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How to Street Fight With the FBI over FOIA and Win

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opednews.com Headlined to H1 1/9/14

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MuckRock: What has to take place for meaningful policy level changes to FOIA laws? Will we ever see that day?

Ryan Shapiro: The first thing that needs to happen is for more people to use FOIA and become invested in it. It's for this reason (and many others) that MuckRock is such an invaluable resource and addition to the open government landscape. We also need more historians and journalists in particular to regularly utilize FOIA and promote the fruits of FOIA work.

I've already mentioned Will Potter's great work above, and I encourage everyone to check out his news site Green Is The New Red and his award-winning book of the same name. I'm also very fortunate to collaborate with the intrepid journalist and fellow FOIA-prosthelytizer, Jason Leopold, but he's a rarity.

Democracy cannot meaningfully exist without an informed citizenry, and such a citizenry is impossible without broad public access to information about the operations of government. The Bush administration initiated a disastrous welter of anti-transparency initiatives, yet the Obama administration has been, if anything, even worse. Despite entering office promising unprecedented openness, the Obama administration has provided just the opposite, including bringing more Espionage Act prosecutions of leakers than all previous administrations combined. It's not surprising those in power wish to keep their actions secret. What's surprising is how readily we tolerate it.

The Freedom of Information Act is one of the most underappreciated elements of the entire American experiment. As broken as FOIA is, the notion that the records of government are the property of the people, and all we need to do to get them is to ask, is radically democratic. FOIA must not only be defended against the FBI and others who view transparency as a threat, but strengthened, and dramatically expanded. The viability of our democracy depends upon it.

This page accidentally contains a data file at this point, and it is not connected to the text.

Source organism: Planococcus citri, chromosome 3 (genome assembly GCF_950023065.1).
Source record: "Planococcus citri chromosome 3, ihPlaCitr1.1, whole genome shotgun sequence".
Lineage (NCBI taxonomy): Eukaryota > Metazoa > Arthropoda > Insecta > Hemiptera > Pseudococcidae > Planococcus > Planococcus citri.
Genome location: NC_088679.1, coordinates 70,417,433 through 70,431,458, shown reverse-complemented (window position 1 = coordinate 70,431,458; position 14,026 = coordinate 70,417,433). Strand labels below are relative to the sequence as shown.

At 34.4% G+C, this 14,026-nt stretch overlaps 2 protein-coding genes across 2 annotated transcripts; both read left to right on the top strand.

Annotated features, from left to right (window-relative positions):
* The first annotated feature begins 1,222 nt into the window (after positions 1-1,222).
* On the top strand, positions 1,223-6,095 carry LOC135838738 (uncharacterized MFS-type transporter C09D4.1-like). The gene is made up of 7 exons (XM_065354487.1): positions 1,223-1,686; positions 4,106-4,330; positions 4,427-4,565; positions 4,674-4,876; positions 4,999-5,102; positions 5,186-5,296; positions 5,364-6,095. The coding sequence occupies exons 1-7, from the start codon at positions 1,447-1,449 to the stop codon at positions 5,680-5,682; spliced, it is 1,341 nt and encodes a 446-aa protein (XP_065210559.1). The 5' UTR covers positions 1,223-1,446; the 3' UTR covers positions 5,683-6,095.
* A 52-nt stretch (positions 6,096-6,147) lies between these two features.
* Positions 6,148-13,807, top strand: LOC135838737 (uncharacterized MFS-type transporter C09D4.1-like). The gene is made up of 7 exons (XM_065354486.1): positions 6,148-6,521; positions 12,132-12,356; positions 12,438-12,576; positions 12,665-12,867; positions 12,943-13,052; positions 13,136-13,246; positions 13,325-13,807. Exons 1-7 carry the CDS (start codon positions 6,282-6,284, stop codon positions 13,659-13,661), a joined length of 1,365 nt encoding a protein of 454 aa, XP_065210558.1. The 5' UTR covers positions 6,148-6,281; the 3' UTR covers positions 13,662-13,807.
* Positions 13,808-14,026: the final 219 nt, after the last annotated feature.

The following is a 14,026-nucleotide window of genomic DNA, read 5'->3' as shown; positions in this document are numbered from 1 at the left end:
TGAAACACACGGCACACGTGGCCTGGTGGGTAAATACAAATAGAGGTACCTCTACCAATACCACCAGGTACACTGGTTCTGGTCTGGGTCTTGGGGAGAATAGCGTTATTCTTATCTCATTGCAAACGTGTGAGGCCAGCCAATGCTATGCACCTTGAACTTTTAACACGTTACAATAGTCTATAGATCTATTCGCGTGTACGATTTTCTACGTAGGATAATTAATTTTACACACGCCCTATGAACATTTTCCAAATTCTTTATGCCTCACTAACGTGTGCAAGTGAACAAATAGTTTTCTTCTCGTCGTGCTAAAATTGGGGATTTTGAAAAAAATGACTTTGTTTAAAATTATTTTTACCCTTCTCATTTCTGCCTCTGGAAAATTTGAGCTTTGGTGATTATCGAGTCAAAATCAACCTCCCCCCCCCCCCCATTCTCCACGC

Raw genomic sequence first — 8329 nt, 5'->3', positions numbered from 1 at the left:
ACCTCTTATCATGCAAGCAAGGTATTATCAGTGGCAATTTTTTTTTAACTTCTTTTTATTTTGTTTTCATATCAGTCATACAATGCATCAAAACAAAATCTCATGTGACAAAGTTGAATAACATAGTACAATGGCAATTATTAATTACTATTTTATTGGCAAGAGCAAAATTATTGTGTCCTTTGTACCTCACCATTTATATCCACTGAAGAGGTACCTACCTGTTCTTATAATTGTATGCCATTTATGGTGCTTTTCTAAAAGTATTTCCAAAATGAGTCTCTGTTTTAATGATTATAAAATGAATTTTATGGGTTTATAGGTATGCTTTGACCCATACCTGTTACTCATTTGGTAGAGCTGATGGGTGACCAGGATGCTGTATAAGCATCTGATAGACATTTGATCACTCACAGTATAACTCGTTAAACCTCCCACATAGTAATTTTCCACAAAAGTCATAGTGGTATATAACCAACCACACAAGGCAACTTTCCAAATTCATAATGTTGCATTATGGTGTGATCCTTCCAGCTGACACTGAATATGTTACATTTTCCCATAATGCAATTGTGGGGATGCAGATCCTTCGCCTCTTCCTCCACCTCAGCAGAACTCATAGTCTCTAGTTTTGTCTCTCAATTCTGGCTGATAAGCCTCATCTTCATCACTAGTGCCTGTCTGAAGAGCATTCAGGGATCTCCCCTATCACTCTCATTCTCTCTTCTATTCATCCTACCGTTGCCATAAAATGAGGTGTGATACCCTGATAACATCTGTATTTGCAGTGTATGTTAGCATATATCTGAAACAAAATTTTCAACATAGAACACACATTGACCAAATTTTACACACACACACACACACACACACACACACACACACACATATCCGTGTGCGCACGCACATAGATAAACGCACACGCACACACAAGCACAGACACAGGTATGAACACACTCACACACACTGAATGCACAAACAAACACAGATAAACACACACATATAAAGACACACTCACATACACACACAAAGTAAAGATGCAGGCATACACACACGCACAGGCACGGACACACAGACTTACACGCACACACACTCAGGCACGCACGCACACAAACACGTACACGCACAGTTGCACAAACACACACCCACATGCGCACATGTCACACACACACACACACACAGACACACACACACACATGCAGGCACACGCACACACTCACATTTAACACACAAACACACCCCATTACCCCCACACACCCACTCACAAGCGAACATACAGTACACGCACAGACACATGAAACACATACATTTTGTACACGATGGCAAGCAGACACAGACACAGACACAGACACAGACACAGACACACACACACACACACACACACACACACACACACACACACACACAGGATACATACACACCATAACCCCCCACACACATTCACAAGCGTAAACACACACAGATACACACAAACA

Photo by Stephanie Crumley.

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Follow Ryan Shapiro on Twitter @_rshapiro.

Submit a records request of your own by joining MuckRock today. Stay up-to-date on FOIA news by signing up for our mailing list, or by following us on Twitter and liking us on Facebook.

Reprinted from muckrock.com

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http://muckrock.com

Freedom of Information, finally made easy.

Filing Freedom of Information Requests doesn’t need to be difficult. At MuckRock, we are dedicated to wading through the muck so you don’t. What does this mean for you? Less time spent mitigating complex bureaucratic processes so that you can focus on analyzing and reporting on the issues that matter most to you and your organization or business.

As the only public records request service of its kind in the United States, MuckRock serves journalists, researchers, activists and historians, with a track record of over 2,000 requests. Simply login to your account and submit your FOI request via our simple web-interface.

MuckRock acts as a request proxy, e-mailing, faxing or even snail mailing the request on your behalf. Documents are sent to our offices to be prepared by our team of experts for your convenience. We can even assist with analyzing your data. Our intuitive system ensures that your documents are for your eyes only until you're ready to publish.

Stumped for a story? MuckRock's community gives plenty of inspiration for compelling, data-driven reporting at the fingertips of customers, who have access to our exclusive data and stories without having to go on time-consuming fishing expeditions to reel in leads.

Cofounder Michael Morisy is an award-winning journalist who has had work featured in Boston Globe, the New England Center for Investigative Journalism, and many others. 

Cofounder Mitchell Kotler is a veteran of multiple technology startups including Achronix. He has a Masters in Electrical & Computer Engineering and a Bachelors of Science from Cornell University. 

Projects Editor Shawn Musgrave, a graduate of Boston University, has managed some of the largest public records projects ever done, working with groups like the Electronic Frontier Foundation, the Boston Globe and the Massachusetts Institute of Technology Media Lab. 

Reporter George LeVines, a graduate of University of Wisconsin-Madison, focuses on security, policing and historical government documents. He has been published by the the Christian Science Monitor, Boston.com, Dig Boston and many others. 



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How to Street Fight With the FBI over FOIA and Win